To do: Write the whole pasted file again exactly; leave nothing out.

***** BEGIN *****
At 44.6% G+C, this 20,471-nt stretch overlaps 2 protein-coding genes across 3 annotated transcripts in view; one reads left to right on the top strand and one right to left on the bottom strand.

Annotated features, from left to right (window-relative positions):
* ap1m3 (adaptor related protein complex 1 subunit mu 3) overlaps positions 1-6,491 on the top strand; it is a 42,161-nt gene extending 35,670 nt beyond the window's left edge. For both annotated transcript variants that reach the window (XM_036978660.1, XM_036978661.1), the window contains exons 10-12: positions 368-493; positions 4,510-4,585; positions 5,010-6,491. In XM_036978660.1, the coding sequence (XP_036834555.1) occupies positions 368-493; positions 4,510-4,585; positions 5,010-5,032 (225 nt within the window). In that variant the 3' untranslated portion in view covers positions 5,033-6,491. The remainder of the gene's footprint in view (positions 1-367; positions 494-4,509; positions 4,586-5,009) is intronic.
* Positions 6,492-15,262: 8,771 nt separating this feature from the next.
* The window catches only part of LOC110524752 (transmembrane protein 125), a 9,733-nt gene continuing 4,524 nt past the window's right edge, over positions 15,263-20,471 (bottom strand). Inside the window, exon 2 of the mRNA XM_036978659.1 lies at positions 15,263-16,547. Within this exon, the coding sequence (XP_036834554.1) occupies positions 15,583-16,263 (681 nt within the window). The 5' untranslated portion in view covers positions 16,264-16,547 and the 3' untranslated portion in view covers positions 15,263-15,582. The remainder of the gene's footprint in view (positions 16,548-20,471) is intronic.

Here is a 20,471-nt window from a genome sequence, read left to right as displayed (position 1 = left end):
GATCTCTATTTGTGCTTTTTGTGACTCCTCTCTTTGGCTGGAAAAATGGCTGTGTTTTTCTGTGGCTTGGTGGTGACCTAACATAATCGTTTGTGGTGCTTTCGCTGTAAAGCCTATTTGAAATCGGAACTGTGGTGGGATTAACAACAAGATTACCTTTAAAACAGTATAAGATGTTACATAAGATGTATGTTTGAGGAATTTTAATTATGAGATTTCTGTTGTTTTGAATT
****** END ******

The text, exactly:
At 44.6% G+C, this 20,471-nt stretch overlaps 2 protein-coding genes across 3 annotated transcripts in view; one reads left to right on the top strand and one right to left on the bottom strand.

Annotated features, from left to right (window-relative positions):
* ap1m3 (adaptor related protein complex 1 subunit mu 3) overlaps positions 1-6,491 on the top strand; it is a 42,161-nt gene extending 35,670 nt beyond the window's left edge. For both annotated transcript variants that reach the window (XM_036978660.1, XM_036978661.1), the window contains exons 10-12: positions 368-493; positions 4,510-4,585; positions 5,010-6,491. In XM_036978660.1, the coding sequence (XP_036834555.1) occupies positions 368-493; positions 4,510-4,585; positions 5,010-5,032 (225 nt within the window). In that variant the 3' untranslated portion in view covers positions 5,033-6,491. The remainder of the gene's footprint in view (positions 1-367; positions 494-4,509; positions 4,586-5,009) is intronic.
* Positions 6,492-15,262: 8,771 nt separating this feature from the next.
* The window catches only part of LOC110524752 (transmembrane protein 125), a 9,733-nt gene continuing 4,524 nt past the window's right edge, over positions 15,263-20,471 (bottom strand). Inside the window, exon 2 of the mRNA XM_036978659.1 lies at positions 15,263-16,547. Within this exon, the coding sequence (XP_036834554.1) occupies positions 15,583-16,263 (681 nt within the window). The 5' untranslated portion in view covers positions 16,264-16,547 and the 3' untranslated portion in view covers positions 15,263-15,582. The remainder of the gene's footprint in view (positions 16,548-20,471) is intronic.

Here is a 20,471-nt window from a genome sequence, read left to right as displayed (position 1 = left end):
GATCTCTATTTGTGCTTTTTGTGACTCCTCTCTTTGGCTGGAAAAATGGCTGTGTTTTTCTGTGGCTTGGTGGTGACCTAACATAATCGTTTGTGGTGCTTTCGCTGTAAAGCCTATTTGAAATCGGAACTGTGGTGGGATTAACAACAAGATTACCTTTAAAACAGTATAAGATGTTACATAAGATGTATGTTTGAGGAATTTTAATTATGAGATTTCTGTTGTTTTGAATT